Nickel in Bear Market Territory

Montreal, Canada

From an all-time high of more than $50,000 per ton, nickel prices have crashed 57% since hitting a peak in 2007. Fears continue to grow that Chinese supply will hit the market this year as more mines boost production.

The base metals ranks as one of the worst performing commodity sectors in 2011 along with several soft agricultural commodities like cocoa and cotton. But nickel takes the booby-prize in the base metals arena sporting an 11.5% decline this year.

Nickel did enjoy a spectacular ride before blowing up. The metal surged more than six fold from 2001 to 2007 before collapsing under the weight of the credit crisis. Other metals have also followed nickel south. In 2011, only aluminum is in the black, up 5%.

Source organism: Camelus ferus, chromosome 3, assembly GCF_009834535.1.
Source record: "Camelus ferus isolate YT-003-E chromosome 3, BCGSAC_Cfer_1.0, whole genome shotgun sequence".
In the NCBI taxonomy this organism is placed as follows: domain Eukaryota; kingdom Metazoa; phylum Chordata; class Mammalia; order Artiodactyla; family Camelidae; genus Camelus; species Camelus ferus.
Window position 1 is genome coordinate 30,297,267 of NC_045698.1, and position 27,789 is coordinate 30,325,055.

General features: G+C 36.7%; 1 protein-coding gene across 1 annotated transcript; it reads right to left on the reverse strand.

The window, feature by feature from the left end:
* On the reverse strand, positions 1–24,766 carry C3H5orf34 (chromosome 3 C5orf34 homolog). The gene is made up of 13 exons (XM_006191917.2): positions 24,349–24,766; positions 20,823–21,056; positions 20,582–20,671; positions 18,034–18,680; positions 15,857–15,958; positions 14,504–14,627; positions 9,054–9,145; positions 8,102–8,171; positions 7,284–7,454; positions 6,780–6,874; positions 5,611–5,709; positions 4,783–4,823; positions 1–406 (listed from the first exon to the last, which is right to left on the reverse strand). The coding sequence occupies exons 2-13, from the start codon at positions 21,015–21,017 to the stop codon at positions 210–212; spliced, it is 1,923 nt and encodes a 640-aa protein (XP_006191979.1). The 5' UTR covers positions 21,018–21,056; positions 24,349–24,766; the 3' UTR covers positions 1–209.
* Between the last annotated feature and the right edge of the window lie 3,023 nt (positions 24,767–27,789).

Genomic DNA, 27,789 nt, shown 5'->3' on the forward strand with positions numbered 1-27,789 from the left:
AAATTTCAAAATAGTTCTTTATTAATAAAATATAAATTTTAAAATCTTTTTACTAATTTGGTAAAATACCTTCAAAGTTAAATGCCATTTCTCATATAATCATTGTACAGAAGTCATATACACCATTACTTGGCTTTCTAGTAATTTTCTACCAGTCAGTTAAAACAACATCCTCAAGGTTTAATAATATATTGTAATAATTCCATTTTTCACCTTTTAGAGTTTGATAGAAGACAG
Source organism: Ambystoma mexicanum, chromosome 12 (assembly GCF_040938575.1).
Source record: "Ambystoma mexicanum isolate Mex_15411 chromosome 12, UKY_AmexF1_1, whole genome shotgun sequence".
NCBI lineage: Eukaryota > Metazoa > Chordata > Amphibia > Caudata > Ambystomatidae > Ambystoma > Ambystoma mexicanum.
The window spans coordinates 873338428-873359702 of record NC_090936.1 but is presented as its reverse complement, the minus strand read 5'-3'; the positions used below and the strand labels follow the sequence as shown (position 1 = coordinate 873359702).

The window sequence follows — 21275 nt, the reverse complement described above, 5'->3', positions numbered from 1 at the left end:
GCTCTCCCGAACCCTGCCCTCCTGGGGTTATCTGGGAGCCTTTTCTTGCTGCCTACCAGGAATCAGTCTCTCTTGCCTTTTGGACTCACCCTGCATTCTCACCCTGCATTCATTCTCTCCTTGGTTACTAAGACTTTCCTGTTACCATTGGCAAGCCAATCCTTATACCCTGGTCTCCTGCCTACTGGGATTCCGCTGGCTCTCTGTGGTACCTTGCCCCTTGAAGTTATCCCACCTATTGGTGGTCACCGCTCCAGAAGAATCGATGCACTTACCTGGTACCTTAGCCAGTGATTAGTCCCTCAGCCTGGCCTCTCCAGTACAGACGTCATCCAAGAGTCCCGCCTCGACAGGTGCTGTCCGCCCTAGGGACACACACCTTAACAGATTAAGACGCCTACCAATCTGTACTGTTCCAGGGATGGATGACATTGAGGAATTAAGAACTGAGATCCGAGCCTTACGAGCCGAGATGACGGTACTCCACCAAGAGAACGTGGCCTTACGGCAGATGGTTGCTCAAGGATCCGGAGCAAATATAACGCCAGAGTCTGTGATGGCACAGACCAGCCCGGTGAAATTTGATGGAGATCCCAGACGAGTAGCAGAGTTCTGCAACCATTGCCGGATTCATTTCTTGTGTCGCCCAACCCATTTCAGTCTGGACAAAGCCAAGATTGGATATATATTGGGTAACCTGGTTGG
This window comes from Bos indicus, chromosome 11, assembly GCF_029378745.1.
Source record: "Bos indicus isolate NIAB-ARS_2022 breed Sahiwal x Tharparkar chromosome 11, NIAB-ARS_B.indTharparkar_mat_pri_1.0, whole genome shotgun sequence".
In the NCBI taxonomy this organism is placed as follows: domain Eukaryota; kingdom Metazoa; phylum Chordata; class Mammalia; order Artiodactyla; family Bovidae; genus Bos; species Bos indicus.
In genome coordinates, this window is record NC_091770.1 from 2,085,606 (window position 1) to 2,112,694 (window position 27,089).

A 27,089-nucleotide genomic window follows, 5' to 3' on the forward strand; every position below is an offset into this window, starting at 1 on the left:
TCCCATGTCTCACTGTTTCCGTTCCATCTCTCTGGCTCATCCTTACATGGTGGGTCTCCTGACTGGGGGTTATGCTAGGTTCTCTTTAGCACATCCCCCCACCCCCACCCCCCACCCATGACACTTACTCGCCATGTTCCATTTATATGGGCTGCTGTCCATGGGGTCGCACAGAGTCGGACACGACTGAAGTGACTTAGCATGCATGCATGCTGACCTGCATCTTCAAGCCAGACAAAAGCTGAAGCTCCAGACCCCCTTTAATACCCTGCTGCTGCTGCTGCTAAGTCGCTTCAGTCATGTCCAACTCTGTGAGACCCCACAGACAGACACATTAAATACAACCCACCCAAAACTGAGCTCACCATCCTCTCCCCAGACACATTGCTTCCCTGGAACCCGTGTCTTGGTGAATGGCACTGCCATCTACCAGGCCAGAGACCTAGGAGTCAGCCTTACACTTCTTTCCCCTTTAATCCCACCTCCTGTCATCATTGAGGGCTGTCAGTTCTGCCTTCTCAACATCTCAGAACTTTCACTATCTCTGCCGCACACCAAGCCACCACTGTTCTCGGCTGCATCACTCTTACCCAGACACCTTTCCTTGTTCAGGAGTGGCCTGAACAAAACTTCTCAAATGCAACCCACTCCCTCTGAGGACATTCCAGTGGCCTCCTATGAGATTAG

China is the culprit behind falling prices. The Chinese have activated numerous low-grade pig nickel mines this year and more supply is coming to market. But the threat of too much supply might throw mines into the red as the cost of production neutralizes profits or future plans to boost output. At $21,651 a ton, profit margins are starting to get squeezed.

But the primary producers of nickel show a different story developing.

Judging by the stock chart of the world’s largest nickel producer, JSC MMC Norilsk Nickel (NILSY-OTC), investors haven’t dumped the industrial metal wholeheartedly (see above chart).

Also, Brazil’s Vale Inc. (NYSE-VALE) also depicts a similar stock price pattern showing clear technical support above long-term moving averages. This price action isn’t consistent with a bear market in nickel.

The publicly-traded producers like Norilsk Nickel and Vale might be discounting an end of the nickel bear market. That might portend for a broader recovery in base metals later this summer or fall as growth fears in China fade and the monetary authorities successfully engineer a soft landing.

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